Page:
Although the core needs and their questions remain the same throughout life, our answers change as we mature and take responsibility for ourselves. Growth results in more rock-solid answers and a sharpened sense of direction for the future, as I'll explain later.
PERCEPTION IS NINE-TENTHS OF THE PROBLEM
I admit that it's easier now to maintain a positive attitude about my height than when I was a child. Even though I became comfortable with my height through dance lessons, I didn't view it as a strength. I just thought I was tall because my parents were tall. I never dreamed God might have a purpose for it. As an adult, it's been exciting to discover that He did!
For instance, when I taught second graders, I could hang art projects from the ceiling without using a ladder. This made things easier for me—and my coworkers. They could come get me instead of the ladder stored at the other end of the building! But that wasn't the only benefit.
If you've flown overseas, you know how high the overhead bins are for carry-on bags on those big planes. I have no trouble lifting bags in and out of those spaces. My first flight overseas was from Los Angeles, California, to Taipei, Taiwan, on my way to Manila in the Philippines to speak at a conference for teachers at Christian schools. Can you picture me—all six foot one of me—on a plane with people heading to Asia? I'll never forget the look of desperation on the faces of the Asians who smiled at me and pointed to their suitcases after I easily put my suitcase in the overhead bin. I knew what they wanted me to do! And I did it, getting stronger with every bag.
Since I'm a public speaker, there's at least one other professional advantage to my height. Audience members can see me, even if I'm standing behind a podium on the same level as their seats. That's not what makes me an effective speaker, but it helps that I can see everyone and they can see me.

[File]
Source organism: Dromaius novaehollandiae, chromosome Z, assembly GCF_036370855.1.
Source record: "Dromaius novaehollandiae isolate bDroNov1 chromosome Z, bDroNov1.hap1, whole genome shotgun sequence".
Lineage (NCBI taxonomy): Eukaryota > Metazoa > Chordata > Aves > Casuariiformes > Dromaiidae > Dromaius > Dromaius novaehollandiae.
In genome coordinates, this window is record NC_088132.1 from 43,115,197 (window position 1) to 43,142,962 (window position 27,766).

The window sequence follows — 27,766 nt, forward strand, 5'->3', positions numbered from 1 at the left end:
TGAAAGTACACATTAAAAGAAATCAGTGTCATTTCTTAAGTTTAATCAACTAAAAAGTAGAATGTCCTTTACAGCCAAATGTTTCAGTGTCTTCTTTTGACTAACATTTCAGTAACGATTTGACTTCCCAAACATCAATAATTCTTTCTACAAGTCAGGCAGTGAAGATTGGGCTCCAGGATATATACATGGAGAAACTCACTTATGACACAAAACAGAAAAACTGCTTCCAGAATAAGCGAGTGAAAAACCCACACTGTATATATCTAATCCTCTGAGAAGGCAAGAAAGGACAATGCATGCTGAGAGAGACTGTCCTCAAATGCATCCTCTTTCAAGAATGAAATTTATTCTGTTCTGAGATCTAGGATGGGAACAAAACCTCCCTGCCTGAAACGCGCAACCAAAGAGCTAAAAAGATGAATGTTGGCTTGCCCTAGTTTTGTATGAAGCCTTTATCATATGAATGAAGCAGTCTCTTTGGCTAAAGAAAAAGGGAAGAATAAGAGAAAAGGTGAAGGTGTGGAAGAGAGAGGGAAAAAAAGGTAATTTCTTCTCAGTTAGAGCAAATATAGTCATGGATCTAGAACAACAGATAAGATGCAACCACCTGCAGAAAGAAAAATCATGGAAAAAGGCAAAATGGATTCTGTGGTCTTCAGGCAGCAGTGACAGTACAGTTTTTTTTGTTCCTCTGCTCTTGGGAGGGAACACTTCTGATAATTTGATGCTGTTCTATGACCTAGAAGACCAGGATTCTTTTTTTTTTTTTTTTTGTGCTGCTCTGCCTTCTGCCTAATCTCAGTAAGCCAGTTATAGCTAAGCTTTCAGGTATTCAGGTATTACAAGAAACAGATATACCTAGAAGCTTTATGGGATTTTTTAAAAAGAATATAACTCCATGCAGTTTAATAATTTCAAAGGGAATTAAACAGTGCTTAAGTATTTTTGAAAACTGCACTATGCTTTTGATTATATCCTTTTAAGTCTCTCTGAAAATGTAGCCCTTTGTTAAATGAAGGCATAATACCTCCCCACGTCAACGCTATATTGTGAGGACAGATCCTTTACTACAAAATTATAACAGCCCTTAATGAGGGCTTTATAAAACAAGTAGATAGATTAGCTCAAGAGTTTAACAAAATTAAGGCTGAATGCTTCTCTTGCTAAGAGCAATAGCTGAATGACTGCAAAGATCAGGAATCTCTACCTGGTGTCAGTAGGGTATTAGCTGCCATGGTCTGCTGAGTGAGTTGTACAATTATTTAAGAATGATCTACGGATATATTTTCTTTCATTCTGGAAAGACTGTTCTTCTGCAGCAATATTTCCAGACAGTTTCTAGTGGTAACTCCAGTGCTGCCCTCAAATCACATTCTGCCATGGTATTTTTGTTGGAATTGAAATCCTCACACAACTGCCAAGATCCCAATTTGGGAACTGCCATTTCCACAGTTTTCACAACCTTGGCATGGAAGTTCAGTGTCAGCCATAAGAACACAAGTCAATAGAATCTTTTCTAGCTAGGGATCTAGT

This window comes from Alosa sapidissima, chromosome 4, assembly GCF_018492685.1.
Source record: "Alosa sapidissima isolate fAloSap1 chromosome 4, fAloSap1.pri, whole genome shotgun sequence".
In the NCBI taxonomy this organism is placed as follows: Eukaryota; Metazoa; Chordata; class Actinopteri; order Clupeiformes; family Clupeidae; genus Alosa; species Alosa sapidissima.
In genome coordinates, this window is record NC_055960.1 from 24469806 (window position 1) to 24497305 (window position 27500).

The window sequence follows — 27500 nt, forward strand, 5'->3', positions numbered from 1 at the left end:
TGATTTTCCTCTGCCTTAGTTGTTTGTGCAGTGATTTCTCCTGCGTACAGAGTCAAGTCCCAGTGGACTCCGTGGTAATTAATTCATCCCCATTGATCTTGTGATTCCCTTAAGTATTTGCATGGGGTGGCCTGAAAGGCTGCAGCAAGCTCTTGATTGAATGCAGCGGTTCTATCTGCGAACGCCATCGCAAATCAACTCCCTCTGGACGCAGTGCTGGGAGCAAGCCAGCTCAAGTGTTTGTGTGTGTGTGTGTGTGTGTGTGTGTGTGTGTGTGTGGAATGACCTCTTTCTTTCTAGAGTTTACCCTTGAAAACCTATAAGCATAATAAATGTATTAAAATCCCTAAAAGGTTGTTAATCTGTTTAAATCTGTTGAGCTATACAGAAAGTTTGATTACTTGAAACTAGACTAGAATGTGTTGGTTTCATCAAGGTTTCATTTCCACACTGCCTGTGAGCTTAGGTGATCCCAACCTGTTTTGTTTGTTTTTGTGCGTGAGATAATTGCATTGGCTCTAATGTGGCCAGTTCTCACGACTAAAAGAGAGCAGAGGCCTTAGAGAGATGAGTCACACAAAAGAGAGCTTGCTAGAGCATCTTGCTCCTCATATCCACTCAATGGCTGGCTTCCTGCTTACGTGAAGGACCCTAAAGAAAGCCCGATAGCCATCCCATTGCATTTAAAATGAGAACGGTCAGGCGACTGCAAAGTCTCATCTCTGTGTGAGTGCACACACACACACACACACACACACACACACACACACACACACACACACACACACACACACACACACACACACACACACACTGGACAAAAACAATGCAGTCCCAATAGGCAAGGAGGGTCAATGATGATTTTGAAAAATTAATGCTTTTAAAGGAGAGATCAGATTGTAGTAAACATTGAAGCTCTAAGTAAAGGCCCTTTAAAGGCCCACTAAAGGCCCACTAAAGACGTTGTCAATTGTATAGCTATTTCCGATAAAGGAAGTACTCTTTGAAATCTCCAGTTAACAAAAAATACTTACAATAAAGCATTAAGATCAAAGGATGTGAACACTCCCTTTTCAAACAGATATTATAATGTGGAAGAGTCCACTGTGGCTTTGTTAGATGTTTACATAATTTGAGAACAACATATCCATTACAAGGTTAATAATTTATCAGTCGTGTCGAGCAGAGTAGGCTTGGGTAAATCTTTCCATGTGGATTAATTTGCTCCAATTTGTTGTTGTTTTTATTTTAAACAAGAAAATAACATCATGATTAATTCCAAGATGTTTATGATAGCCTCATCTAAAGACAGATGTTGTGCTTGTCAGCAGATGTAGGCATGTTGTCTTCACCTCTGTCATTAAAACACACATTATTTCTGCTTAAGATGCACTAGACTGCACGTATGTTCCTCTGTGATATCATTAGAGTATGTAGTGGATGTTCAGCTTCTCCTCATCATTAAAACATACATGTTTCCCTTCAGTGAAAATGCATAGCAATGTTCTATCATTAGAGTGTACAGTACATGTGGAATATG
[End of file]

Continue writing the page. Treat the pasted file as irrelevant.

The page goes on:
God makes no mistakes. He has reasons for creating each person with certain attributes. Every person you know is a unique "package deal," an unrepeatable miracle, not an accident in a meaningless society. The same is true about you. Absolutely. Learning to actively discern the truths about our strengths is part of what makes hope and wholeness authentic. Without knowing what is true about God and who He's made us to be, we can find ourselves passively wallowing in our weaknesses or submerging ourselves in sin.
My height contributes positively to God's complete plan—involving more than just my legitimate childhood identity of being the center of the back row. I'm glad I've lived long enough to understand that God intentionally and purposefully equipped me. Even though I view my height as a strength, it's not the source of my security (the first need). That would be foolish. How would people taller than I am affect me?
Later I came to realize that I was someone who could use words well and who found joy in both talking and reading (shaping the second need for identity). These characteristics helped me acquire the nickname "Chatty Kathy." My mom remembers her mother first calling me that when I was about three years old. This love of communication affected my belonging (the third need) and purpose (the fourth need), because I participated in community theater from a young age and joined the forensics (speech) team when I was in high school.
I don't believe it was an accident that I became a teacher of second graders who emphasized literacy. Nor was it by chance that my doctoral studies in reading and educational psychology were also a good fit. Usually I have dictionaries, thesauruses, and concordances within an arm's reach. (The plurals aren't mistakes. One volume of each is not enough!)
Do you see how my identity, belonging, and purpose provided the internal mindset for external, public competence (the fifth need)? Realizing my strengths of speaking and reading (part of my identity) led to my belonging in theater and forensics and part of my purpose, which was to speak well and get the theater parts. I was motivated and equipped to gain competence. My competence increased my positive sense of security (our first need), which demonstrates the circular, looping-back effect of the linkages between this Model's five components (i.e., five core needs). Directors and teachers who proved themselves trustworthy also influenced my security. They pointed out my strengths, influencing my identity and overall sense of wholeness.